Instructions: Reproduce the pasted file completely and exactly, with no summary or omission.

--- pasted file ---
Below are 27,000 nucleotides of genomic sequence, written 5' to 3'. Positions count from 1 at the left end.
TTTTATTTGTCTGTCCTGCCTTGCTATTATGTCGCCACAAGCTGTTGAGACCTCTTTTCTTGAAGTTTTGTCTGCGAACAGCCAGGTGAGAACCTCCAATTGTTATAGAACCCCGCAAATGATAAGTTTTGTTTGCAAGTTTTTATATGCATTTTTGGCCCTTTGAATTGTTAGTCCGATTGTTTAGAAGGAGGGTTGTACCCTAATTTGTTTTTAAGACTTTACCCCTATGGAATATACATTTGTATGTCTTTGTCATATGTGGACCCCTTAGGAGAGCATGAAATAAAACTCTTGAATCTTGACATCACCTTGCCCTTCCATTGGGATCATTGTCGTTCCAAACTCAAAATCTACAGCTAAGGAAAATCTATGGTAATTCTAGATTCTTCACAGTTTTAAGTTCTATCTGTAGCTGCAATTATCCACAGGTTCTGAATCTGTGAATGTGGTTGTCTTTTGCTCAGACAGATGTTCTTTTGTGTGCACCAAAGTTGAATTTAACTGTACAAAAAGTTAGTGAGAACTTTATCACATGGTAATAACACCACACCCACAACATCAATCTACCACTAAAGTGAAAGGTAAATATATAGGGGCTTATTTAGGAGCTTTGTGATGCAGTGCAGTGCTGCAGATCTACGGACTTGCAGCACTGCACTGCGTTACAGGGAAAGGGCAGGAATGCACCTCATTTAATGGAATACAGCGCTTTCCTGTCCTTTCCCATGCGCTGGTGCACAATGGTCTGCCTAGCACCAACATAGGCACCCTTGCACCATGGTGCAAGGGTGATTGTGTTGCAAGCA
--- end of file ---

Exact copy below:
Below are 27,000 nucleotides of genomic sequence, written 5' to 3'. Positions count from 1 at the left end.
TTTTATTTGTCTGTCCTGCCTTGCTATTATGTCGCCACAAGCTGTTGAGACCTCTTTTCTTGAAGTTTTGTCTGCGAACAGCCAGGTGAGAACCTCCAATTGTTATAGAACCCCGCAAATGATAAGTTTTGTTTGCAAGTTTTTATATGCATTTTTGGCCCTTTGAATTGTTAGTCCGATTGTTTAGAAGGAGGGTTGTACCCTAATTTGTTTTTAAGACTTTACCCCTATGGAATATACATTTGTATGTCTTTGTCATATGTGGACCCCTTAGGAGAGCATGAAATAAAACTCTTGAATCTTGACATCACCTTGCCCTTCCATTGGGATCATTGTCGTTCCAAACTCAAAATCTACAGCTAAGGAAAATCTATGGTAATTCTAGATTCTTCACAGTTTTAAGTTCTATCTGTAGCTGCAATTATCCACAGGTTCTGAATCTGTGAATGTGGTTGTCTTTTGCTCAGACAGATGTTCTTTTGTGTGCACCAAAGTTGAATTTAACTGTACAAAAAGTTAGTGAGAACTTTATCACATGGTAATAACACCACACCCACAACATCAATCTACCACTAAAGTGAAAGGTAAATATATAGGGGCTTATTTAGGAGCTTTGTGATGCAGTGCAGTGCTGCAGATCTACGGACTTGCAGCACTGCACTGCGTTACAGGGAAAGGGCAGGAATGCACCTCATTTAATGGAATACAGCGCTTTCCTGTCCTTTCCCATGCGCTGGTGCACAATGGTCTGCCTAGCACCAACATAGGCACCCTTGCACCATGGTGCAAGGGTGATTGTGTTGCAAGCA